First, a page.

She asks her girlfriend if they can go somewhere less crowded but her girlfriend doesn’t seem to really understand. Ten minutes and thirty-seven seconds later her girlfriend says goodbye and they get on the escalator. 

“I thought about telling my friend that I didn’t know you. But I want you to know I did the right thing.” She grins. 

The weapon’s possible responses hang in the air before her. She compares them all. The responses seem like trails of ants. She feels like a bird watching from the air. She wants to eat individual parts of the words, but she knows that would be wrong. That some holistic combination is required. 

She smiles instead. She’s collecting a set of responses that humans do when nothing else can be done. 


She allows the fibers of her hand to loosen by unseen fractions. The hand has not changed visually, but the wind whistles through it. She listens to her singing hand. 


She presses her face against the aquarium glass. The fish swims closer and gapes at her. It has iridescent blue scales and a wispy languid tail. Such a tiny squirt of flesh, with such a simple nervous system. A pet bullet. How many fish did it take to build a human? Is a weapon a human minus how many fish? 


The weapon is at the mall. A woman is staring at her. She is carrying a nice purse and her clothes and hair are pristine like a picture. The security guard is listening to her, one hand on their belt.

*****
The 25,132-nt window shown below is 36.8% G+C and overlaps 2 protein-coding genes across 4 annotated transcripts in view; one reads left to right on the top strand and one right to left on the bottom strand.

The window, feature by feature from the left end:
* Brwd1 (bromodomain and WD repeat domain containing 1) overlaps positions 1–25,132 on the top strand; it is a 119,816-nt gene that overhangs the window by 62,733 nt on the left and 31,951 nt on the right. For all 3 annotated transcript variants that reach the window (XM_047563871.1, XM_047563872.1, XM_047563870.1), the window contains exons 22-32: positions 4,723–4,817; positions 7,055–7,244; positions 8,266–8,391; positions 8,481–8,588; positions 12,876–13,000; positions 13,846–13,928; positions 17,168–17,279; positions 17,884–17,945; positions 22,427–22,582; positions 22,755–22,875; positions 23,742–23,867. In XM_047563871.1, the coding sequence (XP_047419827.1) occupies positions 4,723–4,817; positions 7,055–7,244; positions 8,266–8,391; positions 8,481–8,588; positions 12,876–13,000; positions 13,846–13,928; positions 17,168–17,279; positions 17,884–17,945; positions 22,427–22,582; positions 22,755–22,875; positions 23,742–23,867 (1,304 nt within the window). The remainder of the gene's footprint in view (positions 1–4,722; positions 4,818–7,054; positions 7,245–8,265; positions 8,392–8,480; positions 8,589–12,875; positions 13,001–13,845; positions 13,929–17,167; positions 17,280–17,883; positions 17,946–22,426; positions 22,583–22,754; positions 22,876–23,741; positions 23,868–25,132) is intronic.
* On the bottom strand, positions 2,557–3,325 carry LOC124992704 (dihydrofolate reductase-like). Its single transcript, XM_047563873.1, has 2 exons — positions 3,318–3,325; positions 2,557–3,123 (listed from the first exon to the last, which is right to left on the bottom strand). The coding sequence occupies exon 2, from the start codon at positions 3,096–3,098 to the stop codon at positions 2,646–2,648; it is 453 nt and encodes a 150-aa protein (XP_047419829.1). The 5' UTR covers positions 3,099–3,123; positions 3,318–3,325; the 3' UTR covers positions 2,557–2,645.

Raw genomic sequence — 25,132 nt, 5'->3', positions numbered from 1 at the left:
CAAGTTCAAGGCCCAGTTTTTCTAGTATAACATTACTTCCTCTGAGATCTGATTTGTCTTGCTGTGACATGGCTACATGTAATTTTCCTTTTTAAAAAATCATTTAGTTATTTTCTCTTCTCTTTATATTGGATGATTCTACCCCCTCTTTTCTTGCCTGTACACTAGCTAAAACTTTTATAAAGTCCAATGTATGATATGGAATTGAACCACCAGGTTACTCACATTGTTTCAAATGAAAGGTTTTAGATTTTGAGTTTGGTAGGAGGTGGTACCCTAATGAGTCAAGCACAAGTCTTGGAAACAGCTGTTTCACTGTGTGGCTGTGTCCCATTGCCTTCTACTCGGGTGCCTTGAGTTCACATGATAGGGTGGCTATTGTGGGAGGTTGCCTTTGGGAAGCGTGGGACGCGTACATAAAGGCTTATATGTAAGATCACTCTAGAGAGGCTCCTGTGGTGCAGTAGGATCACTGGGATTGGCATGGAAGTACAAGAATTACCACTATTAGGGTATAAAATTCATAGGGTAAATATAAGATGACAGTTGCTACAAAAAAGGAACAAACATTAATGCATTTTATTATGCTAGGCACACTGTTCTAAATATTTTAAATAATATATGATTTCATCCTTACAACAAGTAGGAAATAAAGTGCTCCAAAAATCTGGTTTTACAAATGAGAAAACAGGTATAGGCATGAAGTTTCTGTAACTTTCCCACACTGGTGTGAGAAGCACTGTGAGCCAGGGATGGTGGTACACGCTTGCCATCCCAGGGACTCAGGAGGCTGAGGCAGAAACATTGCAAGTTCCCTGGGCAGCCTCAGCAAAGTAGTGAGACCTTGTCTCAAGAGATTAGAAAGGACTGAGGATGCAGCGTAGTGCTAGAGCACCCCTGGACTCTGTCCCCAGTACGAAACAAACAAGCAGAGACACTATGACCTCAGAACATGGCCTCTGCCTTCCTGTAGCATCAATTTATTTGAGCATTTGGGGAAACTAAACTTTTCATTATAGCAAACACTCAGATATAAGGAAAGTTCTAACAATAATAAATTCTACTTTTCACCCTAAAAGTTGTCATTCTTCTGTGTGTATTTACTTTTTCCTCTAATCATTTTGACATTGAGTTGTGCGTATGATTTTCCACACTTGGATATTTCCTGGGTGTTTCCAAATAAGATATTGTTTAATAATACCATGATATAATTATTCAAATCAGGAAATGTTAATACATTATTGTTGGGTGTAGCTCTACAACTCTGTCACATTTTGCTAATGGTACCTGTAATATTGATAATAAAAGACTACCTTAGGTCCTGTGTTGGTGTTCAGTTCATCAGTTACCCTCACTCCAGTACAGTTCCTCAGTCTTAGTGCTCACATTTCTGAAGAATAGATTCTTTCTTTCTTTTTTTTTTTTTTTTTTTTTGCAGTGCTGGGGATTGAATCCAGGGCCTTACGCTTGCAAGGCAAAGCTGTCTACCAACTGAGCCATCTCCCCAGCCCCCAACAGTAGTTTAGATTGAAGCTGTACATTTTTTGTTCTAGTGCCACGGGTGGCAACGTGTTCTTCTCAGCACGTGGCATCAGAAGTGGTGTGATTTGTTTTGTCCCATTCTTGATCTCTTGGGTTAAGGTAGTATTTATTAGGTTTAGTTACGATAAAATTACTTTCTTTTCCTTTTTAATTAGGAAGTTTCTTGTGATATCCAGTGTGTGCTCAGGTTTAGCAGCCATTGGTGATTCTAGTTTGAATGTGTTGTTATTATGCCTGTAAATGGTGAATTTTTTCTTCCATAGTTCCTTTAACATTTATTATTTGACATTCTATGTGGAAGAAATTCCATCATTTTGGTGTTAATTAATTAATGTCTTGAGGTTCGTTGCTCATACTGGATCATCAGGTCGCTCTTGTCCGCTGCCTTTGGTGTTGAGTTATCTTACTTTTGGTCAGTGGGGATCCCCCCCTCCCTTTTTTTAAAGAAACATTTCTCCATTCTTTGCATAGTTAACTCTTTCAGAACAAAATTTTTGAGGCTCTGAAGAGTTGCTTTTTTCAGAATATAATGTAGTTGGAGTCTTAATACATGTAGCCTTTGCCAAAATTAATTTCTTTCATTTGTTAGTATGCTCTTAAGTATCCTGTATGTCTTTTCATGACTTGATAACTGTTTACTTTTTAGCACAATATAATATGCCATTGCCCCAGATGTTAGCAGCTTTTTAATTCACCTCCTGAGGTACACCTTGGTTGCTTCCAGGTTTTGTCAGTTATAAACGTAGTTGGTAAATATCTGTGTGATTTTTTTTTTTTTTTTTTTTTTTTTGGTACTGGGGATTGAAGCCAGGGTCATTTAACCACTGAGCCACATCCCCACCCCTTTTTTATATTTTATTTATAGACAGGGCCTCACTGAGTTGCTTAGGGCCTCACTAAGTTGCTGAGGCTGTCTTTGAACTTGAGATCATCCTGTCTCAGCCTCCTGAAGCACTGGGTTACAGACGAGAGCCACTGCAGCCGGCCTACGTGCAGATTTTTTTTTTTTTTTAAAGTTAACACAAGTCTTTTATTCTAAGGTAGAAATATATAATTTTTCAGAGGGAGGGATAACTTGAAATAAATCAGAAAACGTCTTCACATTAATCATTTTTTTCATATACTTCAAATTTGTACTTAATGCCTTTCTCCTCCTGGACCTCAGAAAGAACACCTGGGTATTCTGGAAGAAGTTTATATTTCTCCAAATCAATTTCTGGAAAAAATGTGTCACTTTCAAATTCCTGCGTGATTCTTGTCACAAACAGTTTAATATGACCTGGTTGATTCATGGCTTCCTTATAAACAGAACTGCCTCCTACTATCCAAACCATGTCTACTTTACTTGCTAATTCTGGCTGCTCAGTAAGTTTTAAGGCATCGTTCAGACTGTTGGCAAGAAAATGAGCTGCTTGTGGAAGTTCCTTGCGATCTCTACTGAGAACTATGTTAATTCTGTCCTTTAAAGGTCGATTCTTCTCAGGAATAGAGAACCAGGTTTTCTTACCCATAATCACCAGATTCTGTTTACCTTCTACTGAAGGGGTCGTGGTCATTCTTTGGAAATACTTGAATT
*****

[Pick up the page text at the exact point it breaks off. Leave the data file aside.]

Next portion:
“It was, making me feel very uncomfortable.” 

The weapon takes a step back, then stands still, afraid the security will make explicit this detainment. As long as she doesn’t leave she can’t be made to stay. 

“Can you describe exactly what happened?” 

“It projected this, sexual demeanor, I felt very afraid for my personal safety, and the safety of this space.” 

The weapon’s spine stiffens and presses against the back of her shirt like a relief of tank treads. 

“Is there something specific I can get down for my records?” 

The woman stares into the security guard’s eyes. Yes, she understands, we live in a liberal age where we must establish pretext. A quantum of information must be offered, as part of the ritual. 

“It loomed at me, with a threatening intent, clearly threatening, and looked like it was about to press itself on me.” 

The weapon’s spine twists like a poisoned snake, the cobra cowl of her hair suddenly stiff and brittle like magnetic filings. 

Can they hear the clicking in her jaw? 

“It was definitively following me.” 

The weapon downloads an illegal patch. She feels the armaments lubricating inside her. She dances around the apartment, firing at nothing with perfect aim.